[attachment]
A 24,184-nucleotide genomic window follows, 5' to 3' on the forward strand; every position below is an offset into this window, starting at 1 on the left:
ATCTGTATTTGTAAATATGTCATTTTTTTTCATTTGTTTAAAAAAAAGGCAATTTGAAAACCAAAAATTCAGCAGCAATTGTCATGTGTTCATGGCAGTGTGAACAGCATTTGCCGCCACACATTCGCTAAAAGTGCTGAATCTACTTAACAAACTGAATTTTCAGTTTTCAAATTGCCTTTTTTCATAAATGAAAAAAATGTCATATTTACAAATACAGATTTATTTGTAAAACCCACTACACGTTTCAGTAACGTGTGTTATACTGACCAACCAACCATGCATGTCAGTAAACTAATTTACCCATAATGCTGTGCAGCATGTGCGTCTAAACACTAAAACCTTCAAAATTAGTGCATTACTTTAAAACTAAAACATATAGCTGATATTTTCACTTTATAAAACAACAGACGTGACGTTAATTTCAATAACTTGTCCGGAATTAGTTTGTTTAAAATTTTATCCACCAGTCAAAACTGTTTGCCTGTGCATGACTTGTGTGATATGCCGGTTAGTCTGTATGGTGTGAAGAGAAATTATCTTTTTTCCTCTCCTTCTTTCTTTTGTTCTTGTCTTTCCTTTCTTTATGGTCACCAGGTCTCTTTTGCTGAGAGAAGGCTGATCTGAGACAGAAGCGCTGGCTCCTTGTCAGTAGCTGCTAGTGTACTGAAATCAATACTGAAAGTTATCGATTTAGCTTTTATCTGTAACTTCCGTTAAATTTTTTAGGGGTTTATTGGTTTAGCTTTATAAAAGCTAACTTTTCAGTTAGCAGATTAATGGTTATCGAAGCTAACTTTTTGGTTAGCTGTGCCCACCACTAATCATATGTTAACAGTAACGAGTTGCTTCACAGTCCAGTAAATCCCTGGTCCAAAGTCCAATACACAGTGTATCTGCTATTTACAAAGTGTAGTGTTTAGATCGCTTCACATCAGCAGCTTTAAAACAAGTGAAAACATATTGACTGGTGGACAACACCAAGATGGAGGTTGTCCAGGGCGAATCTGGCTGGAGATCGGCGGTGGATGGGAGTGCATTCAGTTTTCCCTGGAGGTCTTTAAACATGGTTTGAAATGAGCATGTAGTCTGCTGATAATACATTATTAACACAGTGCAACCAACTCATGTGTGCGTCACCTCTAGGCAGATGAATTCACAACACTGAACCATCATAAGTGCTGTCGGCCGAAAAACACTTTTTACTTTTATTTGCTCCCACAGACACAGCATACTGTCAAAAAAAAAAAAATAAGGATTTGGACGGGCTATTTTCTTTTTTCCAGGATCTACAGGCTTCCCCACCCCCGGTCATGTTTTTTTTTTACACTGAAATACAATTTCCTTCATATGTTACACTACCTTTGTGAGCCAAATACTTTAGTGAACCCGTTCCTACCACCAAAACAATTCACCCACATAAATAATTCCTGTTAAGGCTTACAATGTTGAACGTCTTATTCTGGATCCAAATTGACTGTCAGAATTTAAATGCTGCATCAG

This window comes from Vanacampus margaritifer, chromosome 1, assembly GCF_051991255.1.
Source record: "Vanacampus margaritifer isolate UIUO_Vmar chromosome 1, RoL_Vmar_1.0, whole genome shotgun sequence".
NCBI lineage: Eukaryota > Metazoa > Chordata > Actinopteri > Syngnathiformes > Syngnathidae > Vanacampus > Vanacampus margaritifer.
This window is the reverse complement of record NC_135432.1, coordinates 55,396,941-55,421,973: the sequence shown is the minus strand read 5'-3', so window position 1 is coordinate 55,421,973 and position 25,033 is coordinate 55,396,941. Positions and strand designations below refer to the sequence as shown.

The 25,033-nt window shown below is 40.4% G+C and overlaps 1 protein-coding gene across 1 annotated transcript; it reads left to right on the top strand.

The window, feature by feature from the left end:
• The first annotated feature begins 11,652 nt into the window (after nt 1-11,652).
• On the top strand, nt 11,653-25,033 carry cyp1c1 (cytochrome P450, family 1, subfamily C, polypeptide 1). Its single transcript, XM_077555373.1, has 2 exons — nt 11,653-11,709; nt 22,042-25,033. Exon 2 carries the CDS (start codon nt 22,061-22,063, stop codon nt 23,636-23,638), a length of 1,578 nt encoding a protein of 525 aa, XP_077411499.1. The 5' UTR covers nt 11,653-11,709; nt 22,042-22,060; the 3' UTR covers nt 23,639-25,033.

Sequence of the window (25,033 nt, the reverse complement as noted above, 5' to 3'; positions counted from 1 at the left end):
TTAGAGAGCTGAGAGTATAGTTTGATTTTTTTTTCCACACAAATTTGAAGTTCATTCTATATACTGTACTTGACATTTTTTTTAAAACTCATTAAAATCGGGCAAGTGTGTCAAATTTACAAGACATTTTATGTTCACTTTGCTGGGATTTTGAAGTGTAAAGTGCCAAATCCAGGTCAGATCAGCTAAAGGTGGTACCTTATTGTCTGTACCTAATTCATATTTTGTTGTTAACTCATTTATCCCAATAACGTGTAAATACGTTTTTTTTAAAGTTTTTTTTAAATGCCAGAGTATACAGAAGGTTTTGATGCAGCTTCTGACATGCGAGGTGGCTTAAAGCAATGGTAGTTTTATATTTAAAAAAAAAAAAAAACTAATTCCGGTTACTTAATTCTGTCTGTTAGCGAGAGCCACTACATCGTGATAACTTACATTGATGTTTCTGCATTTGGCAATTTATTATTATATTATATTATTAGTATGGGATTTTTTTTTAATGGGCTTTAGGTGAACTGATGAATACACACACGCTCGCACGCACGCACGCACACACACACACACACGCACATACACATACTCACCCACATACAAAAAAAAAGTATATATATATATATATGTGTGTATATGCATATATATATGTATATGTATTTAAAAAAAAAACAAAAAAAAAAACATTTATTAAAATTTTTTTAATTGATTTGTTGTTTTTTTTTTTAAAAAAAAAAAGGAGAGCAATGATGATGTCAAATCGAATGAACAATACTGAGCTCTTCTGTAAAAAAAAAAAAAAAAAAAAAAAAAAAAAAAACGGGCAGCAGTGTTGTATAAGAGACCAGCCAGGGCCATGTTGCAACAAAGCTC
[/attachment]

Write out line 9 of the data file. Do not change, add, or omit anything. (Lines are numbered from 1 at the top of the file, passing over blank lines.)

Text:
• The first annotated feature begins 11,652 nt into the window (after nt 1-11,652).